There are many different types of firewalls available for you to choose from, but in theory they all perform the same core function: block unauthorized access while permitting authorized communication. What this means is that they place restrictions on how anything outside your network can interact with you, reducing the likelihood of a hacker infecting you through internet-based attacks. Firewalls can also reduce the damage a hacker can do if they do manage to get in, as security rules can be implemented within a firewall to prohibit certain actions from being executed in a server or network.

6. Enabling HTTPS on All Sites 


In 2017, Equifax suffered a breach that cost it $1.4 billion, as an expired SSL certificate on their domains prevented them from noticing the breach had happened. This breach could’ve been much less costly or even entirely preventable, as their certificate had expired 10 months prior, and they were also informed of a potential web vulnerability a few days before the breach occurred. 

Breaches like this is why it’s important to ensure you have Secure Sockets Layer (SSL) and Hyper Text Transfer Protocol Secure (HTTPS) correctly enabled on all of your sites. SSL/HTTPS is a security protocol which encrypts data transferred to your website.

Without getting into too much detail, enabling HTTPS on your websites protects the data of your website visitors, whether it’s a simple login or credit card information. It’s actually required by law for all eCommerce stores, so make sure to check what the requirements are for your particular website. 

Once you have an SSL certificate installed, make sure to redirect all pages in your website from HTTP to HTTPs so that your visitors don’t get a “not secure” warning when they go on your website.

7. Cybersecurity Training For Employees 

Unfortunately, the technology side of your business isn’t the only thing that requires attention when improving the cybersecurity of your business. There’s also employees, who are bound to make mistakes if they aren’t trained properly. In fact, the biggest cause of data breaches is employee negligence.

This is why having a required ‘cybersecurity basics’ training program at your business may be beneficial. Teaching employees things like how to spot a phishing email or not to click on suspicious links can save you a lot of headache—and money. 

8. Spam Filters 

According to Alert Logic, the average user receives 16 malicious emails per month. This means that every other day, a typical employee at your company will receive a malicious email. Now let’s assume that you don’t have a spam filter incorporated into your email system. Even if your employees are trained in cybersecurity guidelines, with these emails coming in so often, someone is bound to make a mistake, and a single mistake is all it takes for a hacker to potentially cost you tens of thousands of dollars. 

This is why email spam filters exist, and why you should have one installed in your email if you haven’t done so already. A spam filter uses machine learning to look for certain words or phrases to determine whether an email is legitimate or spam. 

Some email platforms such as Gmail come with their own spam filter, but as a business owner, if you have a system-based email system like Outlook, you should discuss adding a spam filter with your system administrator as pre-installed filters tend to have their flaws.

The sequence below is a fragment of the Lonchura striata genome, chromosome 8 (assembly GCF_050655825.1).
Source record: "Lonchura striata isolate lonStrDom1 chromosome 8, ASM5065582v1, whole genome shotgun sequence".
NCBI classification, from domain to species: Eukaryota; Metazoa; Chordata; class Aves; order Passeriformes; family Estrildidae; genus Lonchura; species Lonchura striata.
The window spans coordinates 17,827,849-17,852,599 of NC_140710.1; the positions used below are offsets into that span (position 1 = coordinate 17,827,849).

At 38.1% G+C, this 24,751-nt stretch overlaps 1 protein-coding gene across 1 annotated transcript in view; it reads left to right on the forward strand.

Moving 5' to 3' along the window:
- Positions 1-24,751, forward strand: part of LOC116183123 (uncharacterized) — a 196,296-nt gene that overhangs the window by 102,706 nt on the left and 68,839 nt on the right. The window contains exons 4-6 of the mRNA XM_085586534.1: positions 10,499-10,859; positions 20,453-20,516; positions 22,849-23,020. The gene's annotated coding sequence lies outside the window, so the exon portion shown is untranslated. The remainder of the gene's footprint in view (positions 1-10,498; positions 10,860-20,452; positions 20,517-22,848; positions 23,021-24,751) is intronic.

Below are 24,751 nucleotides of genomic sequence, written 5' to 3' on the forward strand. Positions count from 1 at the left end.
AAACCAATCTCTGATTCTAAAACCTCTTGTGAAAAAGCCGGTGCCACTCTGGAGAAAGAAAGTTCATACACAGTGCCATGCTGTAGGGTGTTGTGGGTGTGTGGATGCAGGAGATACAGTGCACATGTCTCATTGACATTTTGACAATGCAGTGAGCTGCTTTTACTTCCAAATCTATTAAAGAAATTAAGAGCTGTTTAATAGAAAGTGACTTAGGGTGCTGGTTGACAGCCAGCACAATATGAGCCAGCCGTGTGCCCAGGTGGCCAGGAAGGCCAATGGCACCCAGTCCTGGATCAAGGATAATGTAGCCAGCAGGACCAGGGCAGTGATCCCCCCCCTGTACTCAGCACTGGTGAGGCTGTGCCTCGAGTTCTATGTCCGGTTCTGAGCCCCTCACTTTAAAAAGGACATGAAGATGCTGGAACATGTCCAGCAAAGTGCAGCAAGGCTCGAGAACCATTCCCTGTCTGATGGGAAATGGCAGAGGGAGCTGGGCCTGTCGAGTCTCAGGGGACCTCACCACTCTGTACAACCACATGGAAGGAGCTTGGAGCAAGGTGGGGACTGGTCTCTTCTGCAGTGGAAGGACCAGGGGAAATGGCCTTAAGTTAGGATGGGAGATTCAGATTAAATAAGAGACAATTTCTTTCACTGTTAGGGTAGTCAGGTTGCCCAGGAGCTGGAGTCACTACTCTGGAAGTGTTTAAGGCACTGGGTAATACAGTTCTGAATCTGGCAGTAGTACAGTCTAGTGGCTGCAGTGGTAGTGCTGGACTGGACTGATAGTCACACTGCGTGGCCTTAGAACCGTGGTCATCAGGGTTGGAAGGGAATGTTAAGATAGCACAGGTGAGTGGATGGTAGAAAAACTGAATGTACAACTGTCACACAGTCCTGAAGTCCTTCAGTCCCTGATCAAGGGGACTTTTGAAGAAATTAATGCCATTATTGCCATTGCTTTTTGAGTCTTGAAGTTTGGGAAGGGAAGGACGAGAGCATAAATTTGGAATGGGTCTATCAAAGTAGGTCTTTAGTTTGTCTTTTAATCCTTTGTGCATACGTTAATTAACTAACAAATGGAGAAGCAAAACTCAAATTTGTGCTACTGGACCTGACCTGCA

9. Keep Software Up to Date 

If you’re a business owner, it’s likely you’re aware that adaptation is required if you want to keep up with the market. Software works the same way, and so do hackers. There are things like zero-day vulnerabilities, which are new exploits in software that are unknown to owners but not to hackers. Essentially, it’s like the discovery of a new ‘treasure’ to a hacker, per se. 

Such vulnerabilities can allow hackers access into your system and allow them to install viruses or steal customer data. Thankfully, software companies are always working to patch these vulnerabilities, which is why it’s important to update your software as often as possible or enable automatic updates, which install updates for you as soon as they’re available. 

10. Give Employees Only the Permissions They Need 

In most business-oriented pieces of software, an administrator is able to set permissions for each employee. Rather than set permissions for individual users, many administrators set permissions based on department. This means that the Marketing, Operations, Customer Service, etc. departments would each have their own set of permissions. You wouldn’t want the Marketing department to have the permission to approve or deny checks, as that’s not their job. That’s what permissions do for you—separate responsibilities and tasks. And if a hacker gains access to an account, they’ll be limited in what trouble they can cause.

Final Thoughts

There are various ways to improve your business’ cybersecurity. You can start making your business more secure by using strong passwords, training your employees on cybersecurity basics, and adding SSL to your websites among other things. It’s important to ensure your business has security standards in place as doing so can save you from future headaches—and breach-related bills.

About the Author 

Jaysson Hollingshead is a writer and digital marketer specializing in cybersecurity with experience writing articles surrounding SSL certificates, data breaches, and website optimization. He enjoys digging deep into social media marketing, writing code, and you’re also likely to find him tinkering with computers when he’s not writing for SectigoStore.